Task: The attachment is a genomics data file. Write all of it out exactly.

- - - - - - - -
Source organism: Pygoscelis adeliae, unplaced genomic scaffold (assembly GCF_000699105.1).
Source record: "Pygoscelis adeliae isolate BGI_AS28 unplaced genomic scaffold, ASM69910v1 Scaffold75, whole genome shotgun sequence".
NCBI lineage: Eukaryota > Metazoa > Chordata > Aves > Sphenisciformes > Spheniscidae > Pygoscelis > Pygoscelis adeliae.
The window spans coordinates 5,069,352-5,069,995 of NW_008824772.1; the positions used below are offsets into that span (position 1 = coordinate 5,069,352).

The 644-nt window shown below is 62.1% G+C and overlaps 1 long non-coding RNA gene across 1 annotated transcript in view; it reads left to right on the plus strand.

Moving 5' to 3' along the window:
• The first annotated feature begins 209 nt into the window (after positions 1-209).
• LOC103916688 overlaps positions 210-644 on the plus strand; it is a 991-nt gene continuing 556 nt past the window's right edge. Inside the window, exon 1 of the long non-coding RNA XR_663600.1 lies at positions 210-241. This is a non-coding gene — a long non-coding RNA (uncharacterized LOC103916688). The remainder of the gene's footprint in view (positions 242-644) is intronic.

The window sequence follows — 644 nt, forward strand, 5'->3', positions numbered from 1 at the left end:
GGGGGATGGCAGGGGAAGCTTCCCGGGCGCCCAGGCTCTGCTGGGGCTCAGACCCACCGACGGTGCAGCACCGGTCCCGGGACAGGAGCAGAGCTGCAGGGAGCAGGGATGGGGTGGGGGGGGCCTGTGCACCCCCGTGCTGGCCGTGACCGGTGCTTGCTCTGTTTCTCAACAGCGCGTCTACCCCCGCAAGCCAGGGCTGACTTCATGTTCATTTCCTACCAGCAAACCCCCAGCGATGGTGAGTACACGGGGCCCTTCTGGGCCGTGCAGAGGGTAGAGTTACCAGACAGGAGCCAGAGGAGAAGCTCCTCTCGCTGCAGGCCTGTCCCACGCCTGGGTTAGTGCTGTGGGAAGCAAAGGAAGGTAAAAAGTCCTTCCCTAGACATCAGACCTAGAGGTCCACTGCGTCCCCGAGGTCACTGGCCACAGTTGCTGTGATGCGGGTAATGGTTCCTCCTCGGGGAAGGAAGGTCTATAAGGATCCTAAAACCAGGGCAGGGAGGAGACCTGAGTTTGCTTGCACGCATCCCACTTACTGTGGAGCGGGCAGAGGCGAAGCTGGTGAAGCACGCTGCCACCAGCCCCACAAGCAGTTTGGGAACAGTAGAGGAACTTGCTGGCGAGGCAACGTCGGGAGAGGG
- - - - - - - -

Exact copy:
Source organism: Pygoscelis adeliae, unplaced genomic scaffold (assembly GCF_000699105.1).
Source record: "Pygoscelis adeliae isolate BGI_AS28 unplaced genomic scaffold, ASM69910v1 Scaffold75, whole genome shotgun sequence".
NCBI lineage: Eukaryota > Metazoa > Chordata > Aves > Sphenisciformes > Spheniscidae > Pygoscelis > Pygoscelis adeliae.
The window spans coordinates 5,069,352-5,069,995 of NW_008824772.1; the positions used below are offsets into that span (position 1 = coordinate 5,069,352).

The 644-nt window shown below is 62.1% G+C and overlaps 1 long non-coding RNA gene across 1 annotated transcript in view; it reads left to right on the plus strand.

Moving 5' to 3' along the window:
• The first annotated feature begins 209 nt into the window (after positions 1-209).
• LOC103916688 overlaps positions 210-644 on the plus strand; it is a 991-nt gene continuing 556 nt past the window's right edge. Inside the window, exon 1 of the long non-coding RNA XR_663600.1 lies at positions 210-241. This is a non-coding gene — a long non-coding RNA (uncharacterized LOC103916688). The remainder of the gene's footprint in view (positions 242-644) is intronic.

The window sequence follows — 644 nt, forward strand, 5'->3', positions numbered from 1 at the left end:
GGGGGATGGCAGGGGAAGCTTCCCGGGCGCCCAGGCTCTGCTGGGGCTCAGACCCACCGACGGTGCAGCACCGGTCCCGGGACAGGAGCAGAGCTGCAGGGAGCAGGGATGGGGTGGGGGGGGCCTGTGCACCCCCGTGCTGGCCGTGACCGGTGCTTGCTCTGTTTCTCAACAGCGCGTCTACCCCCGCAAGCCAGGGCTGACTTCATGTTCATTTCCTACCAGCAAACCCCCAGCGATGGTGAGTACACGGGGCCCTTCTGGGCCGTGCAGAGGGTAGAGTTACCAGACAGGAGCCAGAGGAGAAGCTCCTCTCGCTGCAGGCCTGTCCCACGCCTGGGTTAGTGCTGTGGGAAGCAAAGGAAGGTAAAAAGTCCTTCCCTAGACATCAGACCTAGAGGTCCACTGCGTCCCCGAGGTCACTGGCCACAGTTGCTGTGATGCGGGTAATGGTTCCTCCTCGGGGAAGGAAGGTCTATAAGGATCCTAAAACCAGGGCAGGGAGGAGACCTGAGTTTGCTTGCACGCATCCCACTTACTGTGGAGCGGGCAGAGGCGAAGCTGGTGAAGCACGCTGCCACCAGCCCCACAAGCAGTTTGGGAACAGTAGAGGAACTTGCTGGCGAGGCAACGTCGGGAGAGGG